Course Design

On this page faculty teaching 1000 and 1100 can find resources for designing their section of the course.


Our course outcomes are based on the Writing Program Administrator’s Outcomes Statement for First-Year Composition.  In the opening page of the course textbook, Stuart Greene and April Lidinsky’s From Inquiry to Academic Writing, A Practical Guide, 4th ed., faculty will find a chart aligning those outcomes to the chapters from the textbook.

Course Readers

All sections of 1000 and 1100 will use Greene and Lidinsky’s From Inquiry to Academic Writing, and faculty can supplement that rhetoric with readings of their own choosing.  The Writing Program recommends the following course readers:

The Bedford Spotlight Series.  Titles include “Border Crossings,” “Pursuing Happiness,” “Monsters,” “Sustainability,” “Food Matters,” “Money Changes Everything,” and “Composing Gender.”

The Oxford University Press A Reader for Writers Series.  Titles include, “Queer,” “Community,” “Creativity,” “College,” “Gender,” “Poverty/Privilege,” “Food,” “Technology,” “Humor,” “Language,” “Globalization,” “Culture,” “Identity,” and “Sustainability.”

The Fountainhead Press V Series.  Titles include, “Sport,” “Funny,” “(E)Tunes,” “Health,” “Authenticity,” “Death,” “Monsters,” “Money,” “Borders,” “(E)Dentity,” “Food,” and “Green.”

If you are interested in any of these, contact Dr. Peter Wayne Moe, director of campus writing.

Some Thoughts on Course Themes

It is important to remember that the students taking these courses will be undeclared freshmen.  These are students who will likely change majors a few times before settling into a course of study within a discipline.  Because of this, WRI 1100 is not an introduction to the major.  The course can recruit students to the major, yes, but the course needs to be broad enough that the student who, say, takes the Art History section will be well served when she chooses to major in Economics.

How is such transfer possible?  In Transfer of Learning: Cognition, Instruction, and Reasoning, Robert Haskell outlines 11 conditions for transfer to occur; in his book chapter “Seeking Sponsors, Accumulating Literacies: Deborah Brandt and English Education,” Michael Smith synthesizes those 11 conditions into four:

  1. If students have command of the knowledge that is to be transferred
  2. If students have a theoretical understanding of the principles to be transferred
  3. If a classroom culture cultivates a spirit of transfer, and
  4. If students get plenty of practice in applying meaning-making and problem-solving principles to new situations.

For WRI 1100, this means the course must be a course in writing, one where the meta-skills of critical inquiry take center stage.  At the end of the course, as the outcomes state, the student will be able to analyze and synthesize texts—whether those texts are raw data from the field, pieces of research, or literary, historical, or theological criticism—and from working with that research, make an evidence-based claim.  The student will have an awareness of the rhetorical situation in which she writes, able to adapt her writing to fit the demands the audience, occasion, and subject matter of her writing place upon her.  The student will be able to revise and edit his work with care, attentive to how the conventions of the discipline in which he writes are unique to this given situation.  And the student will be able to see a project through multiple stages, developing and refining that evidence-based claim.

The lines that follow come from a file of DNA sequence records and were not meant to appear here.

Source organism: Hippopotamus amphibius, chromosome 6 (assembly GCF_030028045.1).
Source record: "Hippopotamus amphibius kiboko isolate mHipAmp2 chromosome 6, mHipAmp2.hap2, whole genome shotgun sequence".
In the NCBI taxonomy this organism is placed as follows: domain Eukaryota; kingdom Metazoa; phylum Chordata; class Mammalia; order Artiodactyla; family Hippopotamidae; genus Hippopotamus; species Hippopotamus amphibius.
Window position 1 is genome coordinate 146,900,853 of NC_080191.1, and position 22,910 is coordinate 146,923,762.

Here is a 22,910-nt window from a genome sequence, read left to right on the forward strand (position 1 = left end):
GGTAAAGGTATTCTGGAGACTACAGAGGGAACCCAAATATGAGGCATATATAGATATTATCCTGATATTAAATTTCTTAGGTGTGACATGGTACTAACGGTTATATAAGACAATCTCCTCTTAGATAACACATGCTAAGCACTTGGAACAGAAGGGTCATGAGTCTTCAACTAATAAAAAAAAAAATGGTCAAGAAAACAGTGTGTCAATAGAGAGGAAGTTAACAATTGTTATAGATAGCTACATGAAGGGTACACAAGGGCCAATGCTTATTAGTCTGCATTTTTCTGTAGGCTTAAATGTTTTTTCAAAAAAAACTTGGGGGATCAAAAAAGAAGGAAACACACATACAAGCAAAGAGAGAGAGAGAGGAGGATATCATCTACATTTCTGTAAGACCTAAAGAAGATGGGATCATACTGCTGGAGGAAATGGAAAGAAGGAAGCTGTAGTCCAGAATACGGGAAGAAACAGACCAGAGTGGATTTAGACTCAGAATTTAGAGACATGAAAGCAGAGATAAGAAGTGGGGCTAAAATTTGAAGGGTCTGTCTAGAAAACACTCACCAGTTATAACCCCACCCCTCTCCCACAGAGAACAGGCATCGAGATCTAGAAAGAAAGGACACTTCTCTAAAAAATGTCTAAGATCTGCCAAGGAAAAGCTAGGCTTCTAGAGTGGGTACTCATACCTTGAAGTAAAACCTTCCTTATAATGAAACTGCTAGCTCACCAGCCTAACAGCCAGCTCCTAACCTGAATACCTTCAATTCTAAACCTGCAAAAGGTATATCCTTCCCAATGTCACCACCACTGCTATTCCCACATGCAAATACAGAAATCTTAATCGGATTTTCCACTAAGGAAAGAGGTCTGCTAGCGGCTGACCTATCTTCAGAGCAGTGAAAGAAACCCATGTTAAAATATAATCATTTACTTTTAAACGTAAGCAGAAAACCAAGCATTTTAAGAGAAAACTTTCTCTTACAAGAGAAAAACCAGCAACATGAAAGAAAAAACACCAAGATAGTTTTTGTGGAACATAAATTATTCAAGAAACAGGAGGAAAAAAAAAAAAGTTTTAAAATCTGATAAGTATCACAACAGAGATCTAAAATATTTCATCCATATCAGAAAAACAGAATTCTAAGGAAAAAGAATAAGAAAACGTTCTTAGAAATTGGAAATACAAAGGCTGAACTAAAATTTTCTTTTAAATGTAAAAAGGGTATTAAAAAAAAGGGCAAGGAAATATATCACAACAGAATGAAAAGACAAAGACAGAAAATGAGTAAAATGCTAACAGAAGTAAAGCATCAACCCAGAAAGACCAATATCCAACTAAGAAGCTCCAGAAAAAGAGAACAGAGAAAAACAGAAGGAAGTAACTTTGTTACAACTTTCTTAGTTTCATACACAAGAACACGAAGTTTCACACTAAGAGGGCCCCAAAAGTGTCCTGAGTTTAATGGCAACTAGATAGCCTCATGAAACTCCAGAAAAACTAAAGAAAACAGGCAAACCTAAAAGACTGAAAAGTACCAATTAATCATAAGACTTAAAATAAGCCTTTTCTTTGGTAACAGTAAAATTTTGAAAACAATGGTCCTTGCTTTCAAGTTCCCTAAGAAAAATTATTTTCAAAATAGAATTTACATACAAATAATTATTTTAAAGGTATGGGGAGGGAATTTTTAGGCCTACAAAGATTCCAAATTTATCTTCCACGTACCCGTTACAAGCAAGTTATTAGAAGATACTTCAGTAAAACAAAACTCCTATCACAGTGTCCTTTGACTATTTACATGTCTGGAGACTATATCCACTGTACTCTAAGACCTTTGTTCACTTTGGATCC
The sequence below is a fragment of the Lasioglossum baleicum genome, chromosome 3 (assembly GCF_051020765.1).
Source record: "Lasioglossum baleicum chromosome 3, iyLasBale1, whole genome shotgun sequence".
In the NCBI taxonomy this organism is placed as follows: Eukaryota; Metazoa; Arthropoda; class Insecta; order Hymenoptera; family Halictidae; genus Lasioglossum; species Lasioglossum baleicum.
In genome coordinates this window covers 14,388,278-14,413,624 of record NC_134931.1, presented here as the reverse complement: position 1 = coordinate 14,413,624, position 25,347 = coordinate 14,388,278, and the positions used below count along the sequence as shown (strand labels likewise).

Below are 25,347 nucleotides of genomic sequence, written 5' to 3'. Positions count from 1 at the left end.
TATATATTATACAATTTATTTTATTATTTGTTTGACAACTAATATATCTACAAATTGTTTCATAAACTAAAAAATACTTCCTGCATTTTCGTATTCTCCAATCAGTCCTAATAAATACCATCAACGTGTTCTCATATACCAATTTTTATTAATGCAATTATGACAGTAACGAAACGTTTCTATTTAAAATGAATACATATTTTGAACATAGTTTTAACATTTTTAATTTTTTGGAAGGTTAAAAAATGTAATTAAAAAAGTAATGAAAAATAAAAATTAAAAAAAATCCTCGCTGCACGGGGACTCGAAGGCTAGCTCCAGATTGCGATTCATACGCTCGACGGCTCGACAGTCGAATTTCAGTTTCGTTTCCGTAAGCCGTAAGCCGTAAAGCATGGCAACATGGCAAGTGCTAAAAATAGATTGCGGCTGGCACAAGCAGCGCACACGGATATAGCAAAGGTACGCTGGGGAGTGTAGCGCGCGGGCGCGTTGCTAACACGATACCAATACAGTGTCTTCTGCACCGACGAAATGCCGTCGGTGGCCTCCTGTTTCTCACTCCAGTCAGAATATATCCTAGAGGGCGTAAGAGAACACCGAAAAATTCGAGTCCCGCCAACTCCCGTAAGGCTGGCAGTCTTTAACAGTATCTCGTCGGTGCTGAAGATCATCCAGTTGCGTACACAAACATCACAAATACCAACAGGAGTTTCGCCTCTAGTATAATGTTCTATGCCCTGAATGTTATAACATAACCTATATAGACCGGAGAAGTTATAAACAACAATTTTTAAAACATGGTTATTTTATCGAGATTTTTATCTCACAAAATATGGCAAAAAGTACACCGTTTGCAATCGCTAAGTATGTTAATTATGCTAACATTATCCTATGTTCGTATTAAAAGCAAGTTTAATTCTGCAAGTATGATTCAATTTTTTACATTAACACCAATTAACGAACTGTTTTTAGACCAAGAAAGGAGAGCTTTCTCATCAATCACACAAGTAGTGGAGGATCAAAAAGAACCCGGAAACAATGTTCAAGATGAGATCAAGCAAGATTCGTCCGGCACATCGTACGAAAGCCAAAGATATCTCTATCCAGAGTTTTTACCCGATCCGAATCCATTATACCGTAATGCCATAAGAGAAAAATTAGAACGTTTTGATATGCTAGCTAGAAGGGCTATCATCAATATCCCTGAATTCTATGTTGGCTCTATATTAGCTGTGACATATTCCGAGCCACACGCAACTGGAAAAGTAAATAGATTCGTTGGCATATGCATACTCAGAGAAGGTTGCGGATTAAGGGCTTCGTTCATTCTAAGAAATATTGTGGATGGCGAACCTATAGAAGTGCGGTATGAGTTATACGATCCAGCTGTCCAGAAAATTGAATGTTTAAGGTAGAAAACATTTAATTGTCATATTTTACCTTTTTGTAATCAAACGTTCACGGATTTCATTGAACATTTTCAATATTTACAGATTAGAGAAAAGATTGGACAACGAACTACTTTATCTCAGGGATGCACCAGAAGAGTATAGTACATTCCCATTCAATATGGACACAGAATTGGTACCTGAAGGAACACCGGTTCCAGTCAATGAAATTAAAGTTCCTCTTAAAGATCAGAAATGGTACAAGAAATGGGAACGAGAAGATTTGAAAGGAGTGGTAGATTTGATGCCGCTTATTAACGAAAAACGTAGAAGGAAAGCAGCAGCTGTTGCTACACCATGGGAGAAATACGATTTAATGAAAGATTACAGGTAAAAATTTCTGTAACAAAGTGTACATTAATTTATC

Even though this writing course is a course in writing, the class must have something to talk about.  I recommend the course be centered on one big question or problem.  Those questions or problems could be, perhaps, foundational concepts in the field, or current issues, or your area of expertise.  A few examples of what the course might look like:

Should we mitigate the effects of climate change?

How do we know the sun is at the center of the universe, especially when there’s a lot of observational evidence favoring the heliocentric model?

What can we learn from the failure of the Tacoma Narrows Bridge?

What place do the humanities have in a college education?

The first deals with a current issue, one approachable from multiple fields.  The student would learn about climate change, but more so the student would think through how someone in this field thinks about a big problem.  The second is an epistemological take on the course, one tapping into the Ways of Knowing curriculum at SPU, one where the course would interrogate a basic, fundamental belief.  The third has a historical component to it as well as a future application, and the fourth gets at a question the students may be asking of their own education.  With each, the focus is not as much on climate change, the universe, the Tacoma Narrows Bridge, or the aims of education, but on the student learning to enter into an academic discussion, to hear what’s been said on these issues and then intervene in that discussion, to be able to say “Yes, but …” or “No, but …” or “Yes, and …” or “No, and …” in response to others writing on these issues—which is the transferable skill we are teaching.